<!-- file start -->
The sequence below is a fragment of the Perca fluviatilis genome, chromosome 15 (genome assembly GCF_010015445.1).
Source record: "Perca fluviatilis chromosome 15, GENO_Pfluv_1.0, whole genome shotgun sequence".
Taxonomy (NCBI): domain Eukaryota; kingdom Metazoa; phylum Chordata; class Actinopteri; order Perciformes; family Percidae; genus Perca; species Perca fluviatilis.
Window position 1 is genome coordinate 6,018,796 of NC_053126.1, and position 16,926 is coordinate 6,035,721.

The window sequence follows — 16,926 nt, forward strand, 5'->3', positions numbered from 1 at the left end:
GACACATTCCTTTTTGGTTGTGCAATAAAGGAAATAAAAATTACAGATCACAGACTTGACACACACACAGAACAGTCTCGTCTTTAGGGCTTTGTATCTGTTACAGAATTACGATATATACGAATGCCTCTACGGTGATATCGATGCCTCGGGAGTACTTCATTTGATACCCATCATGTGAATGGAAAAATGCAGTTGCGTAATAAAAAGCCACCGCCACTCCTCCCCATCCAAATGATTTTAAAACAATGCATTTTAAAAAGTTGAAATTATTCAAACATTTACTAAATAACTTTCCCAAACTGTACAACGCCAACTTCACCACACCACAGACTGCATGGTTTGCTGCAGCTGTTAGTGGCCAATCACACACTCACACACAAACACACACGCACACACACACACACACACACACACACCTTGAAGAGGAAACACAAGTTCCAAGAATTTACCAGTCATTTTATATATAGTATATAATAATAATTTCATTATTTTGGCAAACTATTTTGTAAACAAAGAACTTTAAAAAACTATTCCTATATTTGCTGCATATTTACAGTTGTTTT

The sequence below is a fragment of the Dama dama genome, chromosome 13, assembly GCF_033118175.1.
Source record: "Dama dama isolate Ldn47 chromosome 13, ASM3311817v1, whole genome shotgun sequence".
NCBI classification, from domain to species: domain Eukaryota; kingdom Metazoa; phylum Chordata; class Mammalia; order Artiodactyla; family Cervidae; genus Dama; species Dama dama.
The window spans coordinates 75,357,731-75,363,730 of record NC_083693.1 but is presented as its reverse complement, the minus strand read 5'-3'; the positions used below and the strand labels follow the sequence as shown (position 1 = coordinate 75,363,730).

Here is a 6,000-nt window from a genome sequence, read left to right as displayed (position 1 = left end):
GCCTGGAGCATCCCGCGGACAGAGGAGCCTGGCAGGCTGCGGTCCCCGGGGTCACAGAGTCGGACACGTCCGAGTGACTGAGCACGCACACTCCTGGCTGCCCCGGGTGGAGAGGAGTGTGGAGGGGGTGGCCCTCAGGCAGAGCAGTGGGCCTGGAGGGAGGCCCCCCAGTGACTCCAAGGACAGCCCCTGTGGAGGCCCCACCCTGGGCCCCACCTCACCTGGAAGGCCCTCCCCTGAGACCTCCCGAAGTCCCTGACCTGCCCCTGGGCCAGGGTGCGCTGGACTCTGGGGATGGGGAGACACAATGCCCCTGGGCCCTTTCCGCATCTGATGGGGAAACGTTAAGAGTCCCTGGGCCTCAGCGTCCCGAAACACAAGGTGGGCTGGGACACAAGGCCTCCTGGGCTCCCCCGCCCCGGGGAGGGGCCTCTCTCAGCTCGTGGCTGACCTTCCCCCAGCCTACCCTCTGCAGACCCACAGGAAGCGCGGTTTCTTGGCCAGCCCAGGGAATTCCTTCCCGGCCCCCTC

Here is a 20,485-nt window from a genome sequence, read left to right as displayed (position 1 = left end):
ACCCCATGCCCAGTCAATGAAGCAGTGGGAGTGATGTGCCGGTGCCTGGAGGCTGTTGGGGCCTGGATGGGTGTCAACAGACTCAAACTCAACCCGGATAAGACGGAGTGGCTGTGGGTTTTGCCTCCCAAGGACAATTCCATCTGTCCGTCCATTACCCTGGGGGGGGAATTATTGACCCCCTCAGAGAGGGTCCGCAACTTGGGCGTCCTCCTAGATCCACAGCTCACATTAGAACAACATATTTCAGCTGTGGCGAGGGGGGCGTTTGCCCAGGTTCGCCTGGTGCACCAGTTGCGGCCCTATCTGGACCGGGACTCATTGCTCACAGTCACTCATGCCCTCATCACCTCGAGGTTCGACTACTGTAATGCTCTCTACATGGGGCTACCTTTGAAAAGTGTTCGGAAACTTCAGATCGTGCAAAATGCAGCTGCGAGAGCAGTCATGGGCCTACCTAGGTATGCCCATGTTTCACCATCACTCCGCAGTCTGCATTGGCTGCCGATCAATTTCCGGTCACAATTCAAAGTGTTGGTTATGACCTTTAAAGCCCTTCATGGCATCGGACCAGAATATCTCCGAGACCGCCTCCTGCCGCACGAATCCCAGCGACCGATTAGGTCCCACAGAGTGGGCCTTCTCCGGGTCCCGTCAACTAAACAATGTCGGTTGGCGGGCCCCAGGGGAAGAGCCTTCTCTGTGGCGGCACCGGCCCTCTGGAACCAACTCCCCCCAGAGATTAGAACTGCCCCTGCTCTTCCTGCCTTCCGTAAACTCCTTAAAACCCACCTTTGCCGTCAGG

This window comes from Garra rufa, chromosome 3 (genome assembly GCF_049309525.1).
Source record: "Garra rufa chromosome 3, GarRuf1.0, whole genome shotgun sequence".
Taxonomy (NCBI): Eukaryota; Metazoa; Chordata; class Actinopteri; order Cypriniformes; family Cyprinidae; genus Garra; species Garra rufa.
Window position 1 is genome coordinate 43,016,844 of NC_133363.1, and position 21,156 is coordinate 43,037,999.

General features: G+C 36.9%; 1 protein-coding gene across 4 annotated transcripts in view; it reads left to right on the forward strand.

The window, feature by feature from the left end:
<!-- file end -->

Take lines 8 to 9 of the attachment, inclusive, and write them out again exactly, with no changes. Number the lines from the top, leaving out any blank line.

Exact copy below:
Source record: "Dama dama isolate Ldn47 chromosome 13, ASM3311817v1, whole genome shotgun sequence".
NCBI classification, from domain to species: domain Eukaryota; kingdom Metazoa; phylum Chordata; class Mammalia; order Artiodactyla; family Cervidae; genus Dama; species Dama dama.